The DiPetrillo Lab

Our goal is to understand the fundamental particles and forces that make up the universe. Our work is based in Geneva, Switzerland at the Large Hadron Collider (LHC), where we study the highest energy particle collisions ever produced in a laboratory. We collaborate with thousands of physicists from across the globe on operating and upgrading the ATLAS Experiment, a massive detector designed to reconstruct the byproducts of LHC collisions. We use the resulting data to characterize known particles with unprecedented precision and to search for evidence of new fundamental particles.

Current Projects

Long-lived particles

Particles with intermediate lifetimes are predicted in a variety of compelling dark matter, Supersymmetry, and hidden valley models. These new particles would decay a significant distance from the collision point, resulting in displaced or anomalous tracks, and pose tremendous challenges for ATLAS and CMS.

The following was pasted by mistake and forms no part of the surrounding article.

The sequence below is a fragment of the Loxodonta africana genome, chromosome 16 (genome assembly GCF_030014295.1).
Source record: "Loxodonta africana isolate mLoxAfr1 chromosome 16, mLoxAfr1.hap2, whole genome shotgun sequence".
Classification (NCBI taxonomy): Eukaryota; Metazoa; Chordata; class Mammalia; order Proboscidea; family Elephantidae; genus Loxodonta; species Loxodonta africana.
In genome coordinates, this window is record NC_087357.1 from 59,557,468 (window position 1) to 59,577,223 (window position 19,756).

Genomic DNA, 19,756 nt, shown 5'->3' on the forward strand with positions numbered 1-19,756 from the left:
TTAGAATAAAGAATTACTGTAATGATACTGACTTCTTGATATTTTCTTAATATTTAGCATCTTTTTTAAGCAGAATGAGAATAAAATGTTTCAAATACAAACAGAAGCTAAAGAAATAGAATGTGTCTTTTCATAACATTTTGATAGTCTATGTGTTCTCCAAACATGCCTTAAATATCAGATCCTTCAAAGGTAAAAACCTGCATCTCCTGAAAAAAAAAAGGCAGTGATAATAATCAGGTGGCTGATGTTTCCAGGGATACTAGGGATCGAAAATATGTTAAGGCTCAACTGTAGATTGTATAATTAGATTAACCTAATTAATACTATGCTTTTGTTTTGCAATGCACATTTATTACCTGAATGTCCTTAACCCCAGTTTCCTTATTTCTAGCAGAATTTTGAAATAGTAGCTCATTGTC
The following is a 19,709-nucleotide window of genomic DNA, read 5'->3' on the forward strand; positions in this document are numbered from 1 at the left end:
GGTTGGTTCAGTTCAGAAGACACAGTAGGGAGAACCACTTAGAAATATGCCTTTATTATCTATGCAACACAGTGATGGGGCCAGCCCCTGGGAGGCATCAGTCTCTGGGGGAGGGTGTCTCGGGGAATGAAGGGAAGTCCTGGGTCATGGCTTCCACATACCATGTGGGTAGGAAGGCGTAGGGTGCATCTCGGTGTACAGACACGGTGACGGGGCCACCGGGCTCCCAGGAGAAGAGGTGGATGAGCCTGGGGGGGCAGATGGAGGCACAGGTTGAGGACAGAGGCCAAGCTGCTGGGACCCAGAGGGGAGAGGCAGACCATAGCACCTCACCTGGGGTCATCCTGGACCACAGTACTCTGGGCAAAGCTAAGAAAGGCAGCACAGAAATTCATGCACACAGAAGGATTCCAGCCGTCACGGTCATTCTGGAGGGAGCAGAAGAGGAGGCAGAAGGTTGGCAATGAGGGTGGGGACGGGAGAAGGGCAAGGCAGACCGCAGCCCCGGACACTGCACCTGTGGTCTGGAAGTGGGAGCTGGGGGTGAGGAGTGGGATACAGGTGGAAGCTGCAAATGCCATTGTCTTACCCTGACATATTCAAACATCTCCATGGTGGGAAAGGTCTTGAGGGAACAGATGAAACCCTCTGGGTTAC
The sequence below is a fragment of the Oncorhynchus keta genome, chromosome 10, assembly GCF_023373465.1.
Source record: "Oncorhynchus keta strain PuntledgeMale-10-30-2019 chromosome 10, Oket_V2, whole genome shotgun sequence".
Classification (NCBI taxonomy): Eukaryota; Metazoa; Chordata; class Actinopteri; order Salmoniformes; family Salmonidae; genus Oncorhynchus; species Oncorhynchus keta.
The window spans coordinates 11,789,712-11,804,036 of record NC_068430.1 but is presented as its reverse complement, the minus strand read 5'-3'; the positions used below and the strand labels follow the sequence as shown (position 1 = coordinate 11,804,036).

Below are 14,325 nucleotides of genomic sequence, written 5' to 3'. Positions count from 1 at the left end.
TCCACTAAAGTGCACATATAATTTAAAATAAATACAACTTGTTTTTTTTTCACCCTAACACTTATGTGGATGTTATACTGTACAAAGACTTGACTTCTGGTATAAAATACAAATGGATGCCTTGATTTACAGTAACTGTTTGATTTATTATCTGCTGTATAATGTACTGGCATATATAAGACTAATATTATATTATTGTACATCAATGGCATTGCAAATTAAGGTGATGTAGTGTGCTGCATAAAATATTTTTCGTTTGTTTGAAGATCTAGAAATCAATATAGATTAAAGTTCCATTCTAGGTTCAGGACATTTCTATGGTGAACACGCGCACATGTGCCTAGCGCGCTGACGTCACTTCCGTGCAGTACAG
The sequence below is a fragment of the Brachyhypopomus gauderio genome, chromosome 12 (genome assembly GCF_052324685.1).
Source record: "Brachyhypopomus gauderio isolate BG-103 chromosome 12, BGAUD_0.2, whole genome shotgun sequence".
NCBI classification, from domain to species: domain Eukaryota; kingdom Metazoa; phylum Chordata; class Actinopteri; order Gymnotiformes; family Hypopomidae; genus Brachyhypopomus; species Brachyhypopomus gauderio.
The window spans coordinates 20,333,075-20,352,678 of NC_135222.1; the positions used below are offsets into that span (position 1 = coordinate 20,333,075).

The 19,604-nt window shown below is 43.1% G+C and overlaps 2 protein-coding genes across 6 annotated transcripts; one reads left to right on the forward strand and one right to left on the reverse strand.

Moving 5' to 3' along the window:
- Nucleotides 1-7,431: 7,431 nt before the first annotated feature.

Dark Sectors

Dark matter particles might be part of a complex hidden sector. These scenarios can result in a wide variety of unusual signatures at the LHC. We're particularly interested in dark QCD scenarios that could result in highly unusual jets and soft-unclustered energy patterns

Track-based Triggers

The ATLAS trigger system rapidly decides in real time which of the <0.01% of LHC events we can save for analysis, and which events are lost forever. Currently there's no way to trigger directly on events with unusual track signatures, but this picture will change in the future. We're working on new track-based triggers for exotic scenarios.

HL-LHC Tracker Upgrade

ATLAS is building a completely new Inner Detector called the Inner Tracker (ITK) to disentangle the higher rate of collisions expected at the High-Luminosity LHC. The ITk will be a fully-silicon detector covering twice as much area as the current tracker, with 50 times more readout channels.

Tracker R&D